Enterprise-level visibility into cash--potentially sitting in multiple accounts across several countries--enables treasurers to reduce risk and identify opportunities to better leverage currency positions.
What does ELVIS stand for?
ELVIS stands for Enterprise-Level Visibility
This definition appears very rarely and is found in the following Acronym Finder categories:
- Information technology (IT) and computers
See other definitions of ELVIS
We have 19 other meanings of ELVIS in our Acronym Attic
- Environment for Lucrative Virtual Interaction (Finland)
- European Legislative Virtual Library (Sweden)
- Extremely Low Visibility Instrument Rotorcraft Approach (US FAA)
- Enquête sur l'Usage des Langues Vivantes dans la Recherche Publique en France (French: Investigation into the Use of Foreign Languages in Public Research in France)
- East Large Vehicle Inspection Site (Ramstein Air Base, Germany)
- Educational Laboratory Virtual Instrumentation Suite (National Instruments)
- Electromagnetic Very Weak Instabilities Saturated
- Electronic Vendor Invoicing System
- Electronic Visa Information System (US Customs)
- Enhanced Linked Virtual Information System
- EPoS-Linked Virgin Information System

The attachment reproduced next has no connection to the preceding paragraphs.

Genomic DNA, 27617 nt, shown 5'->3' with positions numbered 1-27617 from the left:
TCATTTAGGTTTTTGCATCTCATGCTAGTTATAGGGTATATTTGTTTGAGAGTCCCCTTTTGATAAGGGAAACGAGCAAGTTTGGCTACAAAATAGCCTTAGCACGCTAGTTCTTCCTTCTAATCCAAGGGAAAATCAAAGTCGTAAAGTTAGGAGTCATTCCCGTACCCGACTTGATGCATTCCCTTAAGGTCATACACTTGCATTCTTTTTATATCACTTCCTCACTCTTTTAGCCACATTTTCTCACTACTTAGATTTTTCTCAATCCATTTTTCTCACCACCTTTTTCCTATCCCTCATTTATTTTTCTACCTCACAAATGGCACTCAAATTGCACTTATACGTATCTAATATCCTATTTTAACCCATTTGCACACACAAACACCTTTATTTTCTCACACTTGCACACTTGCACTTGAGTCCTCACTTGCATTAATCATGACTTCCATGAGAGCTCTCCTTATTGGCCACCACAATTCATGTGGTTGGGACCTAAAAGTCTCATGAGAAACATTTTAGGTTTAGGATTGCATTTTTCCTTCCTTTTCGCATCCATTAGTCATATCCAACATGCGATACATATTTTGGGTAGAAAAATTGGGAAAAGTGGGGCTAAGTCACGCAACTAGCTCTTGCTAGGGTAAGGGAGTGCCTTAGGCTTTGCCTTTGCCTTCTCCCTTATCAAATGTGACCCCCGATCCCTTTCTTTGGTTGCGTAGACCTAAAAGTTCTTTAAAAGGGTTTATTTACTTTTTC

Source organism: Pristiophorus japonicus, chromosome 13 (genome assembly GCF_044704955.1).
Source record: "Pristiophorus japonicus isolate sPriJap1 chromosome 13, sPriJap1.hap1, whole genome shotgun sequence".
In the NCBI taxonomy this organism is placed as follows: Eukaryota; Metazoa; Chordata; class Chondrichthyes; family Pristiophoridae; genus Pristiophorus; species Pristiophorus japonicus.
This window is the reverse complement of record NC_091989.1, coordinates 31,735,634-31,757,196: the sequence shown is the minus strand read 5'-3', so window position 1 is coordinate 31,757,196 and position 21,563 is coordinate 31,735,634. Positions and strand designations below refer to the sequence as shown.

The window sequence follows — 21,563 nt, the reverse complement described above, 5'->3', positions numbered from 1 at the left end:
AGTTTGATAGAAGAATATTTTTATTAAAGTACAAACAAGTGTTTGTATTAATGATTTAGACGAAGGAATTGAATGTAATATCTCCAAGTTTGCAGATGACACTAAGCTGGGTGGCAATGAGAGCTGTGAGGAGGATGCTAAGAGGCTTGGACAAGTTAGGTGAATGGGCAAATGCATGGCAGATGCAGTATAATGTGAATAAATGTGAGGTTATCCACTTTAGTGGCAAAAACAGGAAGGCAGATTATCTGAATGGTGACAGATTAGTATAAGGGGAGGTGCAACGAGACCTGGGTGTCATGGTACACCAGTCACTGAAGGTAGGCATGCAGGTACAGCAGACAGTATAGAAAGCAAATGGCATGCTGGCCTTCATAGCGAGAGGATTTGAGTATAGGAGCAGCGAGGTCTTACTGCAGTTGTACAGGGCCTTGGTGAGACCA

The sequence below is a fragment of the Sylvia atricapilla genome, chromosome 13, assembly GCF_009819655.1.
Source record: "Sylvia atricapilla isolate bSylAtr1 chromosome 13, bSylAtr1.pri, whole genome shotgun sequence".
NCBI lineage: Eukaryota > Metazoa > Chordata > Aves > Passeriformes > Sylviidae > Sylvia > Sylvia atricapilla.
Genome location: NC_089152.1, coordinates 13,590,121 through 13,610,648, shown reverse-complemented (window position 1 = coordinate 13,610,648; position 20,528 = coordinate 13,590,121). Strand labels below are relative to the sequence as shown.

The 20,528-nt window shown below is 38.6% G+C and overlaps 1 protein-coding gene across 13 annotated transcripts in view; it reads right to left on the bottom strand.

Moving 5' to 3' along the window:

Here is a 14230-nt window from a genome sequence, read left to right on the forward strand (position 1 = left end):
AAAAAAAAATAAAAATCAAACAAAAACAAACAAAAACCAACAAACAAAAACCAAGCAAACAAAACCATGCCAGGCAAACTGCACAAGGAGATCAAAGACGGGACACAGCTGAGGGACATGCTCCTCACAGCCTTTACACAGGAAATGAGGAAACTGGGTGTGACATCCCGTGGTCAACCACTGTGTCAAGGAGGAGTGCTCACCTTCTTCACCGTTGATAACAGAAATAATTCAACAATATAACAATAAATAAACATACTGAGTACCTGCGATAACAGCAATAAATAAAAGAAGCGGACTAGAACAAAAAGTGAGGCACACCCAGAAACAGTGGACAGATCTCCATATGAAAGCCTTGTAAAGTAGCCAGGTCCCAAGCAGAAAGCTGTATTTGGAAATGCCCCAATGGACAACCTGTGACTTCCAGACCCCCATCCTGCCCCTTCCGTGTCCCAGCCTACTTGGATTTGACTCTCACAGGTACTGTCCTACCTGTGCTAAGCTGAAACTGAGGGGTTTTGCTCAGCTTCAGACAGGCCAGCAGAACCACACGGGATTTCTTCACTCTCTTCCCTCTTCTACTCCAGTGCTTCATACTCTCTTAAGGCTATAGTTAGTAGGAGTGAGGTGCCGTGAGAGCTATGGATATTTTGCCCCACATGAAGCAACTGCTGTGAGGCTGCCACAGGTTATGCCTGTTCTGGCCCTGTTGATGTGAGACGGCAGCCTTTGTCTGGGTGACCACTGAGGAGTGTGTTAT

- Expendable Launch Vehicle Integrated Support (space)
- Export Licensing Via the Internet System
- Export Licensing Voice Information System
- Everglades Landscape Vegetation Model
- Een Leven Vol Onbegrip (Dutch: A Life Full Invalidation; organization for those with attention deficit hyperactivity disorder)
- East Lothian Voluntary Organisations Network (Haddingtonshire, UK)
- Early Lifecycle Video Products
- Enhanced Low Vision Rehabilitation (macular degeneration treatment)
- Extrapleural Lung Volume Reduction
Samples in periodicals archive:
Working with stakeholders from across the DON, the Enterprise Software Licensing Integrated Product Team developed business case analyses that provide enterprise-level visibility of how much money is spent with specific IT vendors, insight into market and technology trends, and recommendations for managing vendor relationships.
The result often is a lack of enterprise-level visibility into quality control processes, unnecessary process and system redundancy and overlap and, in some cases, a lack of readiness for new regulatory requirements such as electronic medical device reporting.